The loonie also benefited from remarks of a policy maker with the European Central Bank stating the European Stability Mechanism is due a license for banking purposes, which benefited the common currency of the European Union as well. As Spanish fiscal problems worsen, the ESM then would be equipped to borrow money from the ECB as the nation is increasingly likely to solicit a full bailout.
"There's more positive sentiment," states an email to Bloomberg penned by managing director Steve Butler with Scotiabank in Toronto. "It's giving the market hope that there will be some policy action, either in the U.S. or Europe or both."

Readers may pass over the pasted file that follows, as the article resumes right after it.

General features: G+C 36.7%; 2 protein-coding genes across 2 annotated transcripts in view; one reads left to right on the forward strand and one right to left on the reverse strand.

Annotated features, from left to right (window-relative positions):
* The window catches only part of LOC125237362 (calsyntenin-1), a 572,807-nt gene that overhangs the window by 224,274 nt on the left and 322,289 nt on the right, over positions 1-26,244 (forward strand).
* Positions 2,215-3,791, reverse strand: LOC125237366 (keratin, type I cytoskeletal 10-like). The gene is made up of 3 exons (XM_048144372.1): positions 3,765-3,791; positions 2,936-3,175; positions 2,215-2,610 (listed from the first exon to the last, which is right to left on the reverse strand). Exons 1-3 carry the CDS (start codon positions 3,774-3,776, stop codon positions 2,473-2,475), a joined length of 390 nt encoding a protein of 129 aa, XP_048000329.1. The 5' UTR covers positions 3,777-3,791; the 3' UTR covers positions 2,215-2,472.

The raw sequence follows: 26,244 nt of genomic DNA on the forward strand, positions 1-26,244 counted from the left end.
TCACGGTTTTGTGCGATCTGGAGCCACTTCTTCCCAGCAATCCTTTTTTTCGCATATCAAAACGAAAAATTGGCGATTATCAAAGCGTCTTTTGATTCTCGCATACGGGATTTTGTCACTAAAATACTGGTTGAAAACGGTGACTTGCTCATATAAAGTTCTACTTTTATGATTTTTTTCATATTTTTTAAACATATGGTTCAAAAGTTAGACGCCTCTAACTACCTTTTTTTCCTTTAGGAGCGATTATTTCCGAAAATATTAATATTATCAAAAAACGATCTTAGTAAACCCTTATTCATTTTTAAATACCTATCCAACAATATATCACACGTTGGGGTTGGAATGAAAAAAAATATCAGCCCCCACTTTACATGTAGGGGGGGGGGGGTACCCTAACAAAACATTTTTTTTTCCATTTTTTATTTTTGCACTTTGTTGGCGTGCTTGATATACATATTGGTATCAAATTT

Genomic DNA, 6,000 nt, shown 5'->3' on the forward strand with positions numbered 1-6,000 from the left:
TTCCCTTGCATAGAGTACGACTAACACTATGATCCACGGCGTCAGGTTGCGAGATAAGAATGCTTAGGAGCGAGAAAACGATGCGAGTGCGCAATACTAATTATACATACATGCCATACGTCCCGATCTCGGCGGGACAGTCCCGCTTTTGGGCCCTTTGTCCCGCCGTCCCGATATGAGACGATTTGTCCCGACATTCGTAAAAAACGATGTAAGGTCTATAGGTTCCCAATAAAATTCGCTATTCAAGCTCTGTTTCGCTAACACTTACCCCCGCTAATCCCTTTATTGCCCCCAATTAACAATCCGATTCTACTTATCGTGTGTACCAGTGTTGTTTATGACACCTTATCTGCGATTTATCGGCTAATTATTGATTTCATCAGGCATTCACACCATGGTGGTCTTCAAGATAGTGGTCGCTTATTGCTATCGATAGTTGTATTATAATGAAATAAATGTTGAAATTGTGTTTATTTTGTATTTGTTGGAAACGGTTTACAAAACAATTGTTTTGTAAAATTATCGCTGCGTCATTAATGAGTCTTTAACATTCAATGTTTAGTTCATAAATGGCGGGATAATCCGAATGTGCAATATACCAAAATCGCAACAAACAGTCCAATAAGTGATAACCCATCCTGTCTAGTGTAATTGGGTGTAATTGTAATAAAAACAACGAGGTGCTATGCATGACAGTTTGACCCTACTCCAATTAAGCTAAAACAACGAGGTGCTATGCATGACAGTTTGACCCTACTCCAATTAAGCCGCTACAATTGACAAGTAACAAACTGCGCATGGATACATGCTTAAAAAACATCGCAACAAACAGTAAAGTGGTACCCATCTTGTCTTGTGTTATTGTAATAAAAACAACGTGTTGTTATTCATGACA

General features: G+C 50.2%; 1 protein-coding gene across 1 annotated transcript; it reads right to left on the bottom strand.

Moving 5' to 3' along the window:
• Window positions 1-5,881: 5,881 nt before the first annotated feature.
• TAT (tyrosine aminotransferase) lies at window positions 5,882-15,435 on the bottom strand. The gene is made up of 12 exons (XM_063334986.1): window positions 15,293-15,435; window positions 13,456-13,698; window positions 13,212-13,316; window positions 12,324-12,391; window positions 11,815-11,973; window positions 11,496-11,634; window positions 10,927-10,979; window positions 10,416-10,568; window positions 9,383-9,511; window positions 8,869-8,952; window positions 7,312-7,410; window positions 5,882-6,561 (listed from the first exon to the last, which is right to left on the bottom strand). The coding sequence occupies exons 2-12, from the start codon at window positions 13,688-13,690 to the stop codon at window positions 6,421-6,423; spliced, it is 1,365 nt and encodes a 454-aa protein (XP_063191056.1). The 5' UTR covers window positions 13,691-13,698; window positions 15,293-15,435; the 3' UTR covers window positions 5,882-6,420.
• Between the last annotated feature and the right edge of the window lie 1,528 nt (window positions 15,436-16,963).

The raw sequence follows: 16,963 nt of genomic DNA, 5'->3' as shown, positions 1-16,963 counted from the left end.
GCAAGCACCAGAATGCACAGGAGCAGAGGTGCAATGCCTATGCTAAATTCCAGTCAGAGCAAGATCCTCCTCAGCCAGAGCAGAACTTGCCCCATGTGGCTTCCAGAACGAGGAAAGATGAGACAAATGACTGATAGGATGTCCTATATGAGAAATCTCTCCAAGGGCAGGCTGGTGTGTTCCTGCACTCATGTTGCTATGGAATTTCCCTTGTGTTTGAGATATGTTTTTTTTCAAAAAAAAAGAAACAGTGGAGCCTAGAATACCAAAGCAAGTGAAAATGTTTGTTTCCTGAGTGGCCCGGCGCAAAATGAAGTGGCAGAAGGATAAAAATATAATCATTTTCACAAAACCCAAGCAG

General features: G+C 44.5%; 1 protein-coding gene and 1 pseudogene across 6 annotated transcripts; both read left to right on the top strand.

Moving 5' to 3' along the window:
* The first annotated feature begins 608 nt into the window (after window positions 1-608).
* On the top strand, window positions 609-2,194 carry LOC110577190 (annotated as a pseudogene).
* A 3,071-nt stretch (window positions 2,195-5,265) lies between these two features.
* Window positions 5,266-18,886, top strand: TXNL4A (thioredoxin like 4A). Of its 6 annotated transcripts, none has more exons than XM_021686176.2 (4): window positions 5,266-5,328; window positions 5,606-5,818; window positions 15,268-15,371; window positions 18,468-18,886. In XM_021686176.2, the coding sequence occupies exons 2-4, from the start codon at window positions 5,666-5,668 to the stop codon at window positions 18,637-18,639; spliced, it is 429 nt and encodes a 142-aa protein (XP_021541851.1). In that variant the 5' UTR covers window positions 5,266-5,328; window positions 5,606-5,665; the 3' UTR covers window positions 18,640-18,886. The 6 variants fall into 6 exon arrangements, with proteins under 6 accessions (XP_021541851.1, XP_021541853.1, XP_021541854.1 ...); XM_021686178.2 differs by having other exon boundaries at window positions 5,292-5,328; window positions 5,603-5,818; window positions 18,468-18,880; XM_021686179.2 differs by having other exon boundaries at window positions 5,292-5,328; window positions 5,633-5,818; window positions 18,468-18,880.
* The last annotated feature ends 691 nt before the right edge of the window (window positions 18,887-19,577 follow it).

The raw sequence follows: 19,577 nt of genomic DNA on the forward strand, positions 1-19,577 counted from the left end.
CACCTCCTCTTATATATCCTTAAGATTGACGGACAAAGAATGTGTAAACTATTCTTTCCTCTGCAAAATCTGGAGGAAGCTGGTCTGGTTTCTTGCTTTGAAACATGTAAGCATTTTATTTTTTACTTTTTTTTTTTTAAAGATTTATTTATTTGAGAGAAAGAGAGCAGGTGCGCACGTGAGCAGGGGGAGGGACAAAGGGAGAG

Also benefiting the loonie on Wednesday were increasing prices of crude oil, which is the top export of the natural-resources-rich nation. The loonie was near its lowest price in 14 days against the world's reserve currency.
Council member Ewald Nowotny with the ECB said many strong, well-reasoned arguments support the licensure of the ESM as the sovereign debt crisis continues victimizing euro bloc nations' banks, markets and public finance systems.